ECG indicated a Horizontal Sloping ST Segment in Zebrafish Model. Hypoxic Cytology and Impaired Locomotion
Primary Tumor Pathology followed through Secondary Tumor Metastasis and Neovascularization
Non-invasive brain imaging
Simple convenient non-invasive brain imaging and comparative study with gross anatomy of Danio rerio
The functional brain and neuronal interactions can be closely investigated over many scales. The non-invasive brain image of zebrafish was taken using the digital camera and the gross anatomy of its brain was also imaged using the same setup. The average length scale measurement shows the active close similar brain size with (± 0.5 – 1.0 µm) variations. (Note: The deviations in measurement scale may arise due to the prolonged imaging period of the gross anatomy of brain). This method of non-invasive imaging avoids the challenging factors of time-consuming preparation of the brain intact, and the necessity of sacrificing fish. Thereby, helps in longitudinal repeated measurement and allows progressive observation of the developmental brain over the entire study period.
Human congenital hypothyroidism in Zebrafish larvae
Exogenous thyroid hormone (TH) induces premature differentiation of the zebrafish pectoral fins.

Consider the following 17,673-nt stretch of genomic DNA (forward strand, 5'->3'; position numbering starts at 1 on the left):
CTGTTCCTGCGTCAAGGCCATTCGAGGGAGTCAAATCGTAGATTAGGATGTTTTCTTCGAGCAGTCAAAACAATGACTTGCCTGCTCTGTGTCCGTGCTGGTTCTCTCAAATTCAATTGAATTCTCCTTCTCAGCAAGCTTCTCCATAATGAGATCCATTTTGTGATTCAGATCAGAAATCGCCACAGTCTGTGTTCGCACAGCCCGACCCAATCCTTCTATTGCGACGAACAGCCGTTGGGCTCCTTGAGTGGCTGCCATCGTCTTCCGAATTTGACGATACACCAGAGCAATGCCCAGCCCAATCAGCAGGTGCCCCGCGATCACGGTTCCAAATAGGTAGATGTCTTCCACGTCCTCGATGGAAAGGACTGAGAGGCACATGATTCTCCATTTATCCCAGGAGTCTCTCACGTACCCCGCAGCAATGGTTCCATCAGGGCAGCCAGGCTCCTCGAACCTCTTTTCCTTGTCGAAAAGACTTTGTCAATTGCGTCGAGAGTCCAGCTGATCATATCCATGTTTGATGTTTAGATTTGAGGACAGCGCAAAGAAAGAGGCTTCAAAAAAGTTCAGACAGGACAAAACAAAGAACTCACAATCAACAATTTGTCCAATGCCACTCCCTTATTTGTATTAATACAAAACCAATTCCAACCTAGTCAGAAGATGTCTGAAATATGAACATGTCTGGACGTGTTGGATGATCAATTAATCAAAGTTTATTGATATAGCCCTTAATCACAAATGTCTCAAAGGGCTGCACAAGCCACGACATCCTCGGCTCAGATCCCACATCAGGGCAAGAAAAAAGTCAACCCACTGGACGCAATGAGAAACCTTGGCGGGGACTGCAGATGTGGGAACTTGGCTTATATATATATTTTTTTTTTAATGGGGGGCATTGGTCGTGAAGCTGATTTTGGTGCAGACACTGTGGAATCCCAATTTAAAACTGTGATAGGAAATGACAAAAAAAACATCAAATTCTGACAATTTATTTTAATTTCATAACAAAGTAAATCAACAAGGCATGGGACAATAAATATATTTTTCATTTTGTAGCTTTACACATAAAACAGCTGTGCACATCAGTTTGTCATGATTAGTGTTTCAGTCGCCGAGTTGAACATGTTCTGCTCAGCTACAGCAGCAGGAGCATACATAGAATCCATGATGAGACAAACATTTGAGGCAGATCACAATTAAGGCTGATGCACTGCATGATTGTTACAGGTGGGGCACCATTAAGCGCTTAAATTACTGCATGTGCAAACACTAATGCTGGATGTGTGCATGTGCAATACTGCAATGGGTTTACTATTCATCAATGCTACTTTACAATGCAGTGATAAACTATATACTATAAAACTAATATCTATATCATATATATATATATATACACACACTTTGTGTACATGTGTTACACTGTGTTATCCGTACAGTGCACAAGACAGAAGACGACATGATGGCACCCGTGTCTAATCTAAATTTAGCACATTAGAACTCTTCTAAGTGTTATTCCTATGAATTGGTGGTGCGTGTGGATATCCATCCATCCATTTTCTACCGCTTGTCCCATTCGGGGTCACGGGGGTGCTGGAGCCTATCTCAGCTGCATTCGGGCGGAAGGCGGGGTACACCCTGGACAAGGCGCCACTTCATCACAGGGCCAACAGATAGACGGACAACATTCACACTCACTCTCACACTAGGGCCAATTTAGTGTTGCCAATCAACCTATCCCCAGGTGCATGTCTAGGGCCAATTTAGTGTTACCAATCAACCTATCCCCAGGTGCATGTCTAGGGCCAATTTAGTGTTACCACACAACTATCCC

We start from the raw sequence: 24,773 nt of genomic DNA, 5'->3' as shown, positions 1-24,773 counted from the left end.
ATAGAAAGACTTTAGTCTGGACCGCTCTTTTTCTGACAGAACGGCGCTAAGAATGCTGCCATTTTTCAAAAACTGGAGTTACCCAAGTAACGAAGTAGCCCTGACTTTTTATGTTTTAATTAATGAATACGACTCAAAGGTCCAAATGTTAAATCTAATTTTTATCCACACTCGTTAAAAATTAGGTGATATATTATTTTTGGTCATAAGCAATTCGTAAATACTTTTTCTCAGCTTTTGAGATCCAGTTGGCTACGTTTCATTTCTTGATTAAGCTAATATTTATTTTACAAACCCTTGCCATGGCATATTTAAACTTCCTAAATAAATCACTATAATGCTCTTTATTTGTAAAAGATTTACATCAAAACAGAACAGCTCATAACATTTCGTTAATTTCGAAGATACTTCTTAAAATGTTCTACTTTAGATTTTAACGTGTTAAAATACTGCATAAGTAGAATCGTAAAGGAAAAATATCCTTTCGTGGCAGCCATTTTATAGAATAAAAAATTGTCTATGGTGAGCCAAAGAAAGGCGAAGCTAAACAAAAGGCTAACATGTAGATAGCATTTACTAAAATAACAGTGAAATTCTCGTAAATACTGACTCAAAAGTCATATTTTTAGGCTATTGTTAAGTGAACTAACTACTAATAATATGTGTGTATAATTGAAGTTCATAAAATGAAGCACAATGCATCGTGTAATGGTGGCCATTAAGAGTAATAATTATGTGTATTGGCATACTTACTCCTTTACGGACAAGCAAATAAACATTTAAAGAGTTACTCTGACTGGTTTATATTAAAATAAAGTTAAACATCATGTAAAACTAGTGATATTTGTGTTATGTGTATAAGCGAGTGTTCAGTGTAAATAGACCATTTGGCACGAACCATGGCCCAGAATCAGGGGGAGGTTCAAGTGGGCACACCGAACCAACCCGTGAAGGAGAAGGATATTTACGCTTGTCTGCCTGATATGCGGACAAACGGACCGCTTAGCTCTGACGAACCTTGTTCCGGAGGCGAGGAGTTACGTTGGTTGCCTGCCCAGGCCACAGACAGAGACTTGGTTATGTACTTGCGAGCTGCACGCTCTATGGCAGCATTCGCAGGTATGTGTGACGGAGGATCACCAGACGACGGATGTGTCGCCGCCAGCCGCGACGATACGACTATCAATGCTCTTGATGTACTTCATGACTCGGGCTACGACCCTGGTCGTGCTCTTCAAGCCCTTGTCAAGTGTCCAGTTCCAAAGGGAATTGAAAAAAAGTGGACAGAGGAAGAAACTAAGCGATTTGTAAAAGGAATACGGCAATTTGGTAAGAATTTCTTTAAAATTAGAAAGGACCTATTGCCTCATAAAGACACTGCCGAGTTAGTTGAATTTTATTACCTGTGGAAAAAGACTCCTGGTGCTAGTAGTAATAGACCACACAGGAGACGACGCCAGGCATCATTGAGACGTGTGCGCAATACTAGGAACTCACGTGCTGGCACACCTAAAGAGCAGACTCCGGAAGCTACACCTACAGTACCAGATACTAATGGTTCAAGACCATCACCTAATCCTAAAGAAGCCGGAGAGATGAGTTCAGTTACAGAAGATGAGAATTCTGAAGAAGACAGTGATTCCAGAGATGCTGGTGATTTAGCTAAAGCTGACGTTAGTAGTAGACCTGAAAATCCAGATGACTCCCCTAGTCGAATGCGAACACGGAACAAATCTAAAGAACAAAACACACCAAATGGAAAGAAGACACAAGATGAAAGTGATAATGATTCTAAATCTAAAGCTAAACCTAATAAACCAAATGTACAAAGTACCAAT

Type I Diabetes
Complete Pathophysiology of Retinopathy, Nephropathy and Neuropathy with Biochemical profiles
Human congenital Nystagmus in Zebrafish
The human congenital nystagmus is present at birth and most intently develops by 2 to 3 months of age in which the eye tends to move in a horizontal swinging fashion. These can be differentiated into two classes such as afferent nystagmus which is due to visual impairment and another is efferent nystagmus which is due to oculo-motor abnormality. The nystagmus is further divided in to two types based on oscillation such as (a) jerk nystagmus in these eye moves slowly in one direction and rapid movement in another direction (b) pendular nystagmus there is no obvious distinction between speed of movement on either direction. These zebrafish display a reverse optokinetic response that is attributed to optic nerve misrouting. The optokinetic motor response is recorded by placing the fish in a transparent plastic tube filled with methylcellulose and fix them in to glass cylinder covered with translucent screen and the eye movements are recorded by IR charge coupled camera by placing it on top of the glass cylinder and sampling was carried out for 40 frames/ second. These allows one to assess the ocular movement of the eye without killing and can be visualized in live fish.